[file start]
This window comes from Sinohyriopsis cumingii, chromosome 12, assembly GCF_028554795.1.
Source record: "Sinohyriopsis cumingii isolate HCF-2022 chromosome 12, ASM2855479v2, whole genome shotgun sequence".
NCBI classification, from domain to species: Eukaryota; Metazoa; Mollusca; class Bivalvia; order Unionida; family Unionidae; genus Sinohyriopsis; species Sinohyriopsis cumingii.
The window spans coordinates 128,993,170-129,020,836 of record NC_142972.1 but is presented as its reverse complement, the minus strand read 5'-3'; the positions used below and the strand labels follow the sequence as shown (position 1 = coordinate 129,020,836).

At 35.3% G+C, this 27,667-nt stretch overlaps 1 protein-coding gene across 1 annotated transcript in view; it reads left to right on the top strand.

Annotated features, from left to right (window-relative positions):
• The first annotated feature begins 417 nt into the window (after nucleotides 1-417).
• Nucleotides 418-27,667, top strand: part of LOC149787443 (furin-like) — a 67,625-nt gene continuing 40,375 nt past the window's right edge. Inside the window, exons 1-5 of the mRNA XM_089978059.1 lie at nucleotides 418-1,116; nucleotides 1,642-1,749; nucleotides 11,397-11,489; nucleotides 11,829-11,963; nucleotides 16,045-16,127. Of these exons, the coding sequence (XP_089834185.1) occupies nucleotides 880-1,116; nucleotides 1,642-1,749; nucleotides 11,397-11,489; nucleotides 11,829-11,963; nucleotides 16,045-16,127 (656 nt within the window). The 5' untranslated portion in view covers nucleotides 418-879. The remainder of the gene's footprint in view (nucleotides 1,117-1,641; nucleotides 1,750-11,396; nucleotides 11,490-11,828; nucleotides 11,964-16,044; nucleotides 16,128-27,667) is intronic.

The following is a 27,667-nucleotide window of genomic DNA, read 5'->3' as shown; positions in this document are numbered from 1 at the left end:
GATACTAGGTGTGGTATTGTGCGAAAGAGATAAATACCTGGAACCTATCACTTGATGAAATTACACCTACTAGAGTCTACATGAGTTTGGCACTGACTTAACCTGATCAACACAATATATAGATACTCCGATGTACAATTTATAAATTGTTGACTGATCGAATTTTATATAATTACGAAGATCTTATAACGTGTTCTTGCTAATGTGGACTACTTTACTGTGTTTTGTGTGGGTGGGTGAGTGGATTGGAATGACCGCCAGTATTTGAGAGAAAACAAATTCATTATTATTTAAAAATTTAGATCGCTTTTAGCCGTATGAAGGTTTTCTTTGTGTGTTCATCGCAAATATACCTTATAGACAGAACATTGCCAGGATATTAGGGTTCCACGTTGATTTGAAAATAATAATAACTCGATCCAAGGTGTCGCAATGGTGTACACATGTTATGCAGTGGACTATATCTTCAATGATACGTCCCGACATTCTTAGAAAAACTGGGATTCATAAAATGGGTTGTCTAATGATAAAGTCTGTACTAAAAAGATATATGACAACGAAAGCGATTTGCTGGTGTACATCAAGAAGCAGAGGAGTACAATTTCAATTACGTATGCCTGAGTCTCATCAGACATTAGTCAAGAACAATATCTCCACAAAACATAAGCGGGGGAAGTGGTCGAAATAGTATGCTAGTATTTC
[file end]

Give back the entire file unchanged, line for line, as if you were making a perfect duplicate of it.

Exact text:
This window comes from Sinohyriopsis cumingii, chromosome 12, assembly GCF_028554795.1.
Source record: "Sinohyriopsis cumingii isolate HCF-2022 chromosome 12, ASM2855479v2, whole genome shotgun sequence".
NCBI classification, from domain to species: Eukaryota; Metazoa; Mollusca; class Bivalvia; order Unionida; family Unionidae; genus Sinohyriopsis; species Sinohyriopsis cumingii.
The window spans coordinates 128,993,170-129,020,836 of record NC_142972.1 but is presented as its reverse complement, the minus strand read 5'-3'; the positions used below and the strand labels follow the sequence as shown (position 1 = coordinate 129,020,836).

At 35.3% G+C, this 27,667-nt stretch overlaps 1 protein-coding gene across 1 annotated transcript in view; it reads left to right on the top strand.

Annotated features, from left to right (window-relative positions):
• The first annotated feature begins 417 nt into the window (after nucleotides 1-417).
• Nucleotides 418-27,667, top strand: part of LOC149787443 (furin-like) — a 67,625-nt gene continuing 40,375 nt past the window's right edge. Inside the window, exons 1-5 of the mRNA XM_089978059.1 lie at nucleotides 418-1,116; nucleotides 1,642-1,749; nucleotides 11,397-11,489; nucleotides 11,829-11,963; nucleotides 16,045-16,127. Of these exons, the coding sequence (XP_089834185.1) occupies nucleotides 880-1,116; nucleotides 1,642-1,749; nucleotides 11,397-11,489; nucleotides 11,829-11,963; nucleotides 16,045-16,127 (656 nt within the window). The 5' untranslated portion in view covers nucleotides 418-879. The remainder of the gene's footprint in view (nucleotides 1,117-1,641; nucleotides 1,750-11,396; nucleotides 11,490-11,828; nucleotides 11,964-16,044; nucleotides 16,128-27,667) is intronic.

The following is a 27,667-nucleotide window of genomic DNA, read 5'->3' as shown; positions in this document are numbered from 1 at the left end:
GATACTAGGTGTGGTATTGTGCGAAAGAGATAAATACCTGGAACCTATCACTTGATGAAATTACACCTACTAGAGTCTACATGAGTTTGGCACTGACTTAACCTGATCAACACAATATATAGATACTCCGATGTACAATTTATAAATTGTTGACTGATCGAATTTTATATAATTACGAAGATCTTATAACGTGTTCTTGCTAATGTGGACTACTTTACTGTGTTTTGTGTGGGTGGGTGAGTGGATTGGAATGACCGCCAGTATTTGAGAGAAAACAAATTCATTATTATTTAAAAATTTAGATCGCTTTTAGCCGTATGAAGGTTTTCTTTGTGTGTTCATCGCAAATATACCTTATAGACAGAACATTGCCAGGATATTAGGGTTCCACGTTGATTTGAAAATAATAATAACTCGATCCAAGGTGTCGCAATGGTGTACACATGTTATGCAGTGGACTATATCTTCAATGATACGTCCCGACATTCTTAGAAAAACTGGGATTCATAAAATGGGTTGTCTAATGATAAAGTCTGTACTAAAAAGATATATGACAACGAAAGCGATTTGCTGGTGTACATCAAGAAGCAGAGGAGTACAATTTCAATTACGTATGCCTGAGTCTCATCAGACATTAGTCAAGAACAATATCTCCACAAAACATAAGCGGGGGAAGTGGTCGAAATAGTATGCTAGTATTTC